Compare any two graphics cards:
GeForce GTX 650 Ti vs Radeon HD 7770
IntroThe GeForce GTX 650 Ti has a GPU core speed of 928 MHz, and the 1024 MB of GDDR5 RAM runs at 1350 MHz through a 128-bit bus. It also is made up of 768 SPUs, 64 Texture Address Units, and 16 ROPs.
Compare all that to the Radeon HD 7770, which makes use of a 28 nm design. AMD has clocked the core frequency at 1000 MHz. The GDDR5 RAM is set to run at a speed of 1125 MHz on this specific card. It features 640 SPUs along with 40 Texture Address Units and 16 ROPs.
(No game benchmarks for this combination yet.)
Power Usage and Theoretical Benchmarks
Power Consumption (Max TDP)
As far as performance goes, the GeForce GTX 650 Ti should in theory be a bit superior to the Radeon HD 7770 in general. (explain)
Texel RateThe GeForce GTX 650 Ti should be quite a bit (more or less 48%) faster with regards to texture filtering than the Radeon HD 7770. (explain)
Pixel RateThe Radeon HD 7770 will be a little bit (more or less 8%) faster with regards to AA than the GeForce GTX 650 Ti, and will be capable of handling higher screen resolutions more effectively. (explain)
Please note that the above 'benchmarks' are all just theoretical - the results were calculated based on the card's specifications, and real-world performance may (and probably will) vary at least a bit.
Please note that the price comparisons are based on search keywords - sometimes it might show cards with very similar names that are not exactly the same as the one chosen in the comparison. We do try to filter out the wrong results as best we can, though.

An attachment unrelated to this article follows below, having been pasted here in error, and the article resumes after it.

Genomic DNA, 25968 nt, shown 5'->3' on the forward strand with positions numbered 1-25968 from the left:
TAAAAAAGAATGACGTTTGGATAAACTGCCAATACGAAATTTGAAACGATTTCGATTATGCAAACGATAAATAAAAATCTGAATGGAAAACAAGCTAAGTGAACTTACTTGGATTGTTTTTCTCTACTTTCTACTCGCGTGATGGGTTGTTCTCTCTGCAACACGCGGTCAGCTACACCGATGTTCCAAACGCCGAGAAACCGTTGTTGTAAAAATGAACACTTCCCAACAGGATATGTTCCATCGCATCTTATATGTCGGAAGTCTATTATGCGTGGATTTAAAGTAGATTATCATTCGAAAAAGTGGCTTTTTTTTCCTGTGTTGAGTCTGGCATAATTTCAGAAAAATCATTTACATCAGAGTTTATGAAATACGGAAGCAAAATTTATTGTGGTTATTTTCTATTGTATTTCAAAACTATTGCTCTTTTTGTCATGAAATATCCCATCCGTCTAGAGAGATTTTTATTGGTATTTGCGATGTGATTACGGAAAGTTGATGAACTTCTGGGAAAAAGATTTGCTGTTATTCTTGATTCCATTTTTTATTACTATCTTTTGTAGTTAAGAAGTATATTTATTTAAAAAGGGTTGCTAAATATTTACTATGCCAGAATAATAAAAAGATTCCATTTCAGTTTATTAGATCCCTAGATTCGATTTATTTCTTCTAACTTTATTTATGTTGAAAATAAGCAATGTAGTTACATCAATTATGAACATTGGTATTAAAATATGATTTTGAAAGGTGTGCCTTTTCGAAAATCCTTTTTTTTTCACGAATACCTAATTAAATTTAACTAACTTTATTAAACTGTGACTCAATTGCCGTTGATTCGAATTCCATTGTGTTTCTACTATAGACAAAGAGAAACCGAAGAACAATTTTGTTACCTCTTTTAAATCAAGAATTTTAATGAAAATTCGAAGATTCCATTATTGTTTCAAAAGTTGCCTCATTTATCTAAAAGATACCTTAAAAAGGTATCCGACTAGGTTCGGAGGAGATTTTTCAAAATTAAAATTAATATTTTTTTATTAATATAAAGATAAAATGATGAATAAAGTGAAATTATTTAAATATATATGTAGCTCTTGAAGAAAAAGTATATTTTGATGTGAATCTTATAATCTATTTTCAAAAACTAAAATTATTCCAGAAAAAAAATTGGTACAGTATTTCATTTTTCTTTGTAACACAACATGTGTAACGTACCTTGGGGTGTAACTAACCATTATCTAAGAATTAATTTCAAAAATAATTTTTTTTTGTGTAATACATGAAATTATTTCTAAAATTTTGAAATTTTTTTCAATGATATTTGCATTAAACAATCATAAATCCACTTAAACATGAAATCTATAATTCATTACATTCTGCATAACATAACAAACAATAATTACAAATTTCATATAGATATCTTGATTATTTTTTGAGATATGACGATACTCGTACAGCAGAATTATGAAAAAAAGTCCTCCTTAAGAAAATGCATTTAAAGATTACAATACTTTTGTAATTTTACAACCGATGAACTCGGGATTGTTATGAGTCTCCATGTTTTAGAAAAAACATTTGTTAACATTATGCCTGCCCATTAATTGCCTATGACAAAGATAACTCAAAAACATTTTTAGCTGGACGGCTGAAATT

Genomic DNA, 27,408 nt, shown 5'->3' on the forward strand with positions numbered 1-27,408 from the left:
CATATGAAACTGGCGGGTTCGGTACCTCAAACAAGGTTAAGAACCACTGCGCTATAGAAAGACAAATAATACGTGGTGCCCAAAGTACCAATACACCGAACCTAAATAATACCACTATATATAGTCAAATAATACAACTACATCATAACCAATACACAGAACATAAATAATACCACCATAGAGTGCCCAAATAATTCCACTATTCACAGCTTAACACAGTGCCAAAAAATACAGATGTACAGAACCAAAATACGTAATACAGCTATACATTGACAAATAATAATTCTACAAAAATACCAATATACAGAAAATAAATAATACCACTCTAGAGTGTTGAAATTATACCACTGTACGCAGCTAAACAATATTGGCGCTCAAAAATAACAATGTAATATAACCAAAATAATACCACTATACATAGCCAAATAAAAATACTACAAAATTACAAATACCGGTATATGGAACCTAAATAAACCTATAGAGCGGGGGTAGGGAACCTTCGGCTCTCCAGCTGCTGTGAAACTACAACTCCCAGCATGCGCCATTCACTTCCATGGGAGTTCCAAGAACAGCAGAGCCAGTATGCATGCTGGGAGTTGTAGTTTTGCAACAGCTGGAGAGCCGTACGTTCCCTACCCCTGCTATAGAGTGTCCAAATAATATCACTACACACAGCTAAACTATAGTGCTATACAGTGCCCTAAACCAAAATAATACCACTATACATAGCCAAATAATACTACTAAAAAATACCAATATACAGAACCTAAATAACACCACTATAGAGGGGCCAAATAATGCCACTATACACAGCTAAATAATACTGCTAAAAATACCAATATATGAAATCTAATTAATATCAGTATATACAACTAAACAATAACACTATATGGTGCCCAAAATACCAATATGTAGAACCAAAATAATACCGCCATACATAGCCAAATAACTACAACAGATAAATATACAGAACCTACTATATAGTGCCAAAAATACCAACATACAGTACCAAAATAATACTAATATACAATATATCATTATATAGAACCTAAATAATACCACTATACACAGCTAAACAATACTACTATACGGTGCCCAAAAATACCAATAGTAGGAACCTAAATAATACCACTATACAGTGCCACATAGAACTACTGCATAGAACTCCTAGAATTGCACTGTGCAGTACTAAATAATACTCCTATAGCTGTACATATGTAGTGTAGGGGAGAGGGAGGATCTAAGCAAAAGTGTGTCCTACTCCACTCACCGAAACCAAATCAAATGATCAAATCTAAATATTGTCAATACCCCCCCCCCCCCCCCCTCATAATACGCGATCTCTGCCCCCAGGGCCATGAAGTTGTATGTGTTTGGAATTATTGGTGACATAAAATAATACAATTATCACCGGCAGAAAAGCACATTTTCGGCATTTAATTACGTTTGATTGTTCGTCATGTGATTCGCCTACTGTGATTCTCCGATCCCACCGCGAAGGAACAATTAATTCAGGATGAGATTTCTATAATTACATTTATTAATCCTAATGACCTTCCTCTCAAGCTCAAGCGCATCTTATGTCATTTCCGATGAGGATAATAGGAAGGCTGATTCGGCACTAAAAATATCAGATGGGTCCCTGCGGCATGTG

Memory Bandwidth: Bandwidth is the maximum amount of data (in units of MB per second) that can be transferred past the external memory interface within a second. The number is calculated by multiplying the card's bus width by its memory speed. If it uses DDR memory, it must be multiplied by 2 again. If DDR5, multiply by 4 instead. The better the bandwidth is, the faster the card will be in general. It especially helps with AA, HDR and higher screen resolutions.
Texel Rate: Texel rate is the maximum amount of texture map elements (texels) that are processed in one second. This figure is calculated by multiplying the total texture units by the core clock speed of the chip. The better this number, the better the card will be at handling texture filtering (anisotropic filtering - AF). It is measured in millions of texels processed per second.
Pixel Rate: Pixel rate is the maximum number of pixels the video card can possibly record to the local memory in one second - measured in millions of pixels per second. Pixel rate is calculated by multiplying the amount of Raster Operations Pipelines by the the card's clock speed. ROPs (Raster Operations Pipelines - sometimes also referred to as Render Output Units) are responsible for drawing the pixels (image) on the screen. The actual pixel output rate also depends on lots of other factors, especially the memory bandwidth of the card - the lower the memory bandwidth is, the lower the potential to reach the maximum fill rate.